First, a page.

Naphtali Ziff JP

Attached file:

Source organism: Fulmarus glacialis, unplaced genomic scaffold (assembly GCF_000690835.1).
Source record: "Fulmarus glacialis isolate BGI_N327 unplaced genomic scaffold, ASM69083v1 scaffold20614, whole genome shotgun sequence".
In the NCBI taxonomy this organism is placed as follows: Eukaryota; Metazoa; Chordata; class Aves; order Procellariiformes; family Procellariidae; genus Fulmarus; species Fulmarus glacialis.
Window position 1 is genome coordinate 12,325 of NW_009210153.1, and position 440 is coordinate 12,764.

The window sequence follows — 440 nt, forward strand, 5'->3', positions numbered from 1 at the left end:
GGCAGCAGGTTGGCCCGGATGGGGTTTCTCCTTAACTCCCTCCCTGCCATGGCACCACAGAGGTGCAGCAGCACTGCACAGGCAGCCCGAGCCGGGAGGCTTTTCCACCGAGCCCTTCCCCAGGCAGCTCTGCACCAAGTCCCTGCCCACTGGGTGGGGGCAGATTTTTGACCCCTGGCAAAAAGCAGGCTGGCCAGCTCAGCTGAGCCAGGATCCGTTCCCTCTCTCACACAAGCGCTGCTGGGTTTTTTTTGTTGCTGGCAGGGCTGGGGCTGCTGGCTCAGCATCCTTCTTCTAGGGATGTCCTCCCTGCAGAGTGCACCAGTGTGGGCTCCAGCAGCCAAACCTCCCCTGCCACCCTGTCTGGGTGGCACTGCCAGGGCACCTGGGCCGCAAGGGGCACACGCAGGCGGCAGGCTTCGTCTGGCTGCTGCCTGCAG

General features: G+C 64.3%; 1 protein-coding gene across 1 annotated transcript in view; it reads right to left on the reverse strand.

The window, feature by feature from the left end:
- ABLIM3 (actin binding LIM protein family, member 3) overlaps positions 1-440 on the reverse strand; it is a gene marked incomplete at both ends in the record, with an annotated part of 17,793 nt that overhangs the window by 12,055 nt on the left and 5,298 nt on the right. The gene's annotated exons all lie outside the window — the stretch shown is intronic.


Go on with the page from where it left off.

Joel Pirchesky was born and raised in Pittsburgh, Pennsylvania. Mr. Pirchesky's greatest spirit has been his entrepreneurial one, and in 2006, he founded the internet business, One World Blue, LLC, with the establishment of the first online retail site. The long term and overall goal for One World Blue has been to create a social media platform that will enable all people and institutions the ability to raise funds for themselves, share their innovative ideas and worthy causes to the world, and mobilize others to stand and unite around them. As The One World Blue Good Network, the Social Network for Social Change, it is also a platform to spotlight the good individuals have done to transform the world, celebrate and appreciate cultural diversity, showcase the beauty of the world and bring attention to endangered species and habitats, and to act as a catalyst for conflict resolution thru the Overture to Peace module. First in 2008, the One World Blue Web Portal Program was created and it allowed any sole-proprietor or non-profit organization the ability to generate income through the Affiliate Marketing Program with the One World Blue Store. In 2010, the plan was begun to put into place the revolutionary main concepts of this social media platform which was given the name Blupela.com, The One World Blue Good Network. After over three years of research, development and investment into this transformative network, Blupela.com offers a revolutionary social networking experience. Unlike traditional Crowdfunding and social networking platforms, it provides a dynamic and comprehensive service by utilizing innovative tools to connect people and ideas with the goal of improving the world one good deed at a time. As the progression of The One World Blue Network has evolved, in December 2014 Mr. Pirchesky completed his Master’s program at the Graduate School of Public and International Affairs at the University of Pittsburgh. He earned his Master’s in Public Policy and Management, with a focus in International Development, and graduated Summa Cum Laude. Mr. Pirchesky’s commitment to establishing a worldwide platform of improving the world one good deed at a time fits in line with the goals of International Development. He will also work in the area of Global conservation, cultural diversity awareness and training, and conflict resolution with the tools he and his team are designing for The One World Blue Network. For further inquiries into One World Blue, please email the office at Info@OneWorldBlue.com. For direct questions, Mr. Pirchesky can be reached at JoelPirchesky@OneWorldBlue.com.